Nestlé's multimillion dollar expansion good news Ontario Dairy farmers

Nestlé’s multimillion dollar expansion is good news for Ontario Dairy farmers

A multimillion dollar expansion planned for a London, Ont. facility is good news for the province’s dairy farmers.

Nestlé is investing $51.5 million into its ice cream plant, which produces about 60 million litres of ice cream annually and employs 700 people. Haagen Dasz, Nestlé Drumsticks and Nestlé Parlour ice cream are produced in the facility.

The upgrades will add between 10 and 12 new jobs, turn 45 seasonal positions into full-time ones, and help the company meet the growing demand for its products.

“Our demand is going through the roof,” Arthur Van Raalte, director of factory operations for the London, Ont. facility, told CBC on Friday. “We’re trying to keep up with demand and unfortunately we are not able to do that anymore with the available capacity we have right now.”

Increased demand likely means Ontario dairy farmers will continue to be called upon to supply Nestlé with the ingredients it needs to produce its ice cream products.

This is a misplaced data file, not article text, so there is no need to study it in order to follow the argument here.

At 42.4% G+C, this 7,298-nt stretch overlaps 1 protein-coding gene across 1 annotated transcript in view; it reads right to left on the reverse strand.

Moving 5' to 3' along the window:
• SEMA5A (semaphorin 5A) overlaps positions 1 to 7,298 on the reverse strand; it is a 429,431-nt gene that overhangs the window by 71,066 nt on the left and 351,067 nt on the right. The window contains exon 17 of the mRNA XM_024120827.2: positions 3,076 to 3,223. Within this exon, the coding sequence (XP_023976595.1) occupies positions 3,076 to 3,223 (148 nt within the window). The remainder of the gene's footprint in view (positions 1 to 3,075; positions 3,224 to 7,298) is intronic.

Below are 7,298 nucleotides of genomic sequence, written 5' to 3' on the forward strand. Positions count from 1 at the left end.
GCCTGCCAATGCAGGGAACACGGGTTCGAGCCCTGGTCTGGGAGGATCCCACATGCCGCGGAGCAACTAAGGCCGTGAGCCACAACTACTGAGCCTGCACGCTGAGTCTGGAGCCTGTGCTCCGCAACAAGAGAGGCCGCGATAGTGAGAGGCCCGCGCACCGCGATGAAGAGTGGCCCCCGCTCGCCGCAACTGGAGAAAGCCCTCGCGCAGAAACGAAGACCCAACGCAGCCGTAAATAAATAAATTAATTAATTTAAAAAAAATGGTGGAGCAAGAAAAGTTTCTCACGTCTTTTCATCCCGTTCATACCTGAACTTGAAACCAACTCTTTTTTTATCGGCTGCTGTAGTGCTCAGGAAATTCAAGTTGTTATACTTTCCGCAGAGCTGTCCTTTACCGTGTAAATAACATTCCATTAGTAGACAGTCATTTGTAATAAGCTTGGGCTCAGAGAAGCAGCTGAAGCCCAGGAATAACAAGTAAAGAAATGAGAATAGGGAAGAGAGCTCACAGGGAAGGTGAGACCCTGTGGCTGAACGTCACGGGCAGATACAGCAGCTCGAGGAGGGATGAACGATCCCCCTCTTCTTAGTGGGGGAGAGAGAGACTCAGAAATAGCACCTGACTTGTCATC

The plant expansion is a sign that Ontario’s dairy sector is attractive to processors. And Dairy Farmers of Ontario stands ready to help farmers find new markets for their products.

“Our vision is for a dynamic, profitable and growing dairy industry in Canada. We are committed to helping our processing partners grow our markets,” Graham Lloyd, Dairy Farmers of Ontario’s general manager and chief executive officer, told in an emailed statement today.

“We have seen other significant planned processor investments – exceeding $300 million over the past year – and value Nestlé Canada’s announcement and continuing commitment to grow Canadian dairy markets.”

One specific project announced last August, for example, will benefit Ontario’s cow and goat milk producers.

China’s Feihe International is constructing a $225 million infant formula plant in Kingston, Ont., that will produce about 60,000 tonnes of dry baby food each year. The plant will source its milk from local farmers, and the facility will be home to North America’s first and only goat milk infant formula facility once it opens in 2020.


Source: Farms

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